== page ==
DMI’s chief innovation officer Magnus Jern discusses how the mobile tech industry has transformed day-to-day life in the Kingdom
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What have been the most significant changes in Cambodia’s mobile technology sector?
Three or four years ago we started to see more demand here from telcom operators and from the banks. They realised that development is just one part – you can find engineers, but that’s not everything, because what you really need is good businesspeople as well to take the lead on how you understand the problems that you have to solve for a business. If you actually want to do something that’s easy to use for anyone, for people that maybe can’t read or write or are not that savvy in technology, then you really need to think about the customer experience and the user experience.
What kind of appetite is there among Cambodia’s young people for greater vocational education in these skills?
It’s never been hard for us to get people to apply for these roles. It’s also about training the organisations that we work with to understand more human-centric design. We see this even with websites – the first thing they do is say: ‘OK, what content-management tool are we going to work with, what kind of development do we need?’ And actually that’s usually not really what you need to think about. It’s what problem is our website really going to solve?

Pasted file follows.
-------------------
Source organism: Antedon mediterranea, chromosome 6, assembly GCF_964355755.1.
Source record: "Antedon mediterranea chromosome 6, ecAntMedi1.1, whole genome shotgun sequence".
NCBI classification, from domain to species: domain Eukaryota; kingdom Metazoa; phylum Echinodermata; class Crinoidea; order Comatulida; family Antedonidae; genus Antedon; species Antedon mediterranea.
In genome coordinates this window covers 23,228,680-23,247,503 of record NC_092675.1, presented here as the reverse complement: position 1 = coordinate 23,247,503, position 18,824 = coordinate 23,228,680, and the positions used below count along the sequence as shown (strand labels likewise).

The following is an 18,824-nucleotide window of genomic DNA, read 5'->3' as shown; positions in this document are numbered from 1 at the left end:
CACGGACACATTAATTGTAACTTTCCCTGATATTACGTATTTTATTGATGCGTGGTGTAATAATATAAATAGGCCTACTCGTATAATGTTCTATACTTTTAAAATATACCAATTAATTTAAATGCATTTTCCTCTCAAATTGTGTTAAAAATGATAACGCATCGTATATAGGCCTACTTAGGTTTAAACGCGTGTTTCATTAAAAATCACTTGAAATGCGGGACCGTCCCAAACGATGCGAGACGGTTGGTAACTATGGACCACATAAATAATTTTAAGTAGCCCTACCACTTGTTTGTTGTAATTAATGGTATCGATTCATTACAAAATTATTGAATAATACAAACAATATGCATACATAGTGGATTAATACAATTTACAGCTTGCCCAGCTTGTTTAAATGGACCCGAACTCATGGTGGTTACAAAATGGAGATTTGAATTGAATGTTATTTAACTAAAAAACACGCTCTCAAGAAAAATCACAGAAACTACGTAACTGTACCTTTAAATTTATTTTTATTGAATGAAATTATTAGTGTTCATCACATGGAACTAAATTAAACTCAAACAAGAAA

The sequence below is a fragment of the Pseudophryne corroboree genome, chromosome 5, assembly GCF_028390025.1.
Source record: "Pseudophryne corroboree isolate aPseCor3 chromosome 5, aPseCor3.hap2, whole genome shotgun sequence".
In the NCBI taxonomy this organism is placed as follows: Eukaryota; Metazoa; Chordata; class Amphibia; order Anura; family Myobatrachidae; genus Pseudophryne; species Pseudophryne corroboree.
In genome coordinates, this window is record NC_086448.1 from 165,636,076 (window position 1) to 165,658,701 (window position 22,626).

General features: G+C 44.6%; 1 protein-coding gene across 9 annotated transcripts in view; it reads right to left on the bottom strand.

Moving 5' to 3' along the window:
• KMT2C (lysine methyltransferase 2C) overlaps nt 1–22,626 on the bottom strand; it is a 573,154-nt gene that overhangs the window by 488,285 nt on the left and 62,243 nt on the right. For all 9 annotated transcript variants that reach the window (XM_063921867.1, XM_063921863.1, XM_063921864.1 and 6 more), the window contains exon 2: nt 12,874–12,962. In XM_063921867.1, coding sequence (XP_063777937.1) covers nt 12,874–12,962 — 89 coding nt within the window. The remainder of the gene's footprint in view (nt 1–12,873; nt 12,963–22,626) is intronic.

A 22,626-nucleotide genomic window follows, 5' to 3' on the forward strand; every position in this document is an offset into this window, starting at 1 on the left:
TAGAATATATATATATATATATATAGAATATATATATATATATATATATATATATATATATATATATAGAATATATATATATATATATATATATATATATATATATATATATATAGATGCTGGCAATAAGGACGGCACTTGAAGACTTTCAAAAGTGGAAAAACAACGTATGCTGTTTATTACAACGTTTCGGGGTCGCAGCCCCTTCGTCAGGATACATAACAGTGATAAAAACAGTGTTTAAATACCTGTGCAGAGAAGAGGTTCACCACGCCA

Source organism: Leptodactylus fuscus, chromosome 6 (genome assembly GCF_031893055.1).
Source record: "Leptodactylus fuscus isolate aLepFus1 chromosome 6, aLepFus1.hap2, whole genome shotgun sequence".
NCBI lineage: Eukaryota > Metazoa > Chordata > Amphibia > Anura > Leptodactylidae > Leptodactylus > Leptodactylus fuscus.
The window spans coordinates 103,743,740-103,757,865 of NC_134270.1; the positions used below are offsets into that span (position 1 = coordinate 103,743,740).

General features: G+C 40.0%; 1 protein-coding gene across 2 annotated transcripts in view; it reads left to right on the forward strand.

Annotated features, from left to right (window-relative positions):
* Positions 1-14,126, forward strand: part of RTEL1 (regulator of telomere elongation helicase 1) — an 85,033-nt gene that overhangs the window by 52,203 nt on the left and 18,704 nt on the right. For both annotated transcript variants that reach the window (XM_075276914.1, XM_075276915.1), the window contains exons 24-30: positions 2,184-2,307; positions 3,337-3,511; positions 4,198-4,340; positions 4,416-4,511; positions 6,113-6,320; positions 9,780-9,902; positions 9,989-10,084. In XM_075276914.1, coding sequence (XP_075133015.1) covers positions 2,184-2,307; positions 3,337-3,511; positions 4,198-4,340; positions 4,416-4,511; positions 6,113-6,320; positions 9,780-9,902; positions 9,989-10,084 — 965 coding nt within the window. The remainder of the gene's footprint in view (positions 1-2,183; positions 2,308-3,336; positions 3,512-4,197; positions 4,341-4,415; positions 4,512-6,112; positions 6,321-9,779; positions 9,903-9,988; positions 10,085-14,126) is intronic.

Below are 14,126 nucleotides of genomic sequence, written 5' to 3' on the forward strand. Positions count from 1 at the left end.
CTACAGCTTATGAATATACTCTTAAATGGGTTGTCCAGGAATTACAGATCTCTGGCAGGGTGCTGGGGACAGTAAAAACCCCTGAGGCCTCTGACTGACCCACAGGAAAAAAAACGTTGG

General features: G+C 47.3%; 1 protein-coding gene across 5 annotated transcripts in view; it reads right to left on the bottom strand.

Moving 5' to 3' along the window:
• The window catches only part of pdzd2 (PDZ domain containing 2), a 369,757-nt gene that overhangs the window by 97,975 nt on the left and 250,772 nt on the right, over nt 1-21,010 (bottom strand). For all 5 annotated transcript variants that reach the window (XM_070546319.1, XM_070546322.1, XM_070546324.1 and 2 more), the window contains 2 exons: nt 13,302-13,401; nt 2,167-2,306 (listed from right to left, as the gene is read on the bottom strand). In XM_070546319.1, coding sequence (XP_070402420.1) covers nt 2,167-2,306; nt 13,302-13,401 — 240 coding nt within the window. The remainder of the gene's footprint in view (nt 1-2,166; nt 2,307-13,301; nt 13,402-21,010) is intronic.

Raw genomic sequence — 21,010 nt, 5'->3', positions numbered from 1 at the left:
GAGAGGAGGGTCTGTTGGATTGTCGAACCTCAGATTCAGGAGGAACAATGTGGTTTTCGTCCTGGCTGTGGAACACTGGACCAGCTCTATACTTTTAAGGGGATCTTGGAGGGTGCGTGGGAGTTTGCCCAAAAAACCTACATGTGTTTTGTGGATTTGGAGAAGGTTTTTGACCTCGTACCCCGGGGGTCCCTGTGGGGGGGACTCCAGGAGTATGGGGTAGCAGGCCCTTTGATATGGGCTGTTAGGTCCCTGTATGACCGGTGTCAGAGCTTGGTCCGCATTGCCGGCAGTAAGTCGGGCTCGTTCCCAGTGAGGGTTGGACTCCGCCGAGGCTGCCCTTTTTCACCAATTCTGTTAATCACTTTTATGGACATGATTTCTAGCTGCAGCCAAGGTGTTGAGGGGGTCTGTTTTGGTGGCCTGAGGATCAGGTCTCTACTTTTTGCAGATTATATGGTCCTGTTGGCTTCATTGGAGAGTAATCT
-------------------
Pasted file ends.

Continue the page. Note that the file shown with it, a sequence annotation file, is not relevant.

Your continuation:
Could you talk about the impact that mobile banking has had on people’s lives, both in Cambodia and elsewhere?
Since people don’t generally have bank accounts, it’s a great way of moving money across the country. The other area that’s obviously relevant is microloans, which are enabled by the fact that you have data and you can manage risk much better across a broader base and you know where people are and you have an ongoing communication with them – there’s a lot of things that have been made possible there that were never possible before.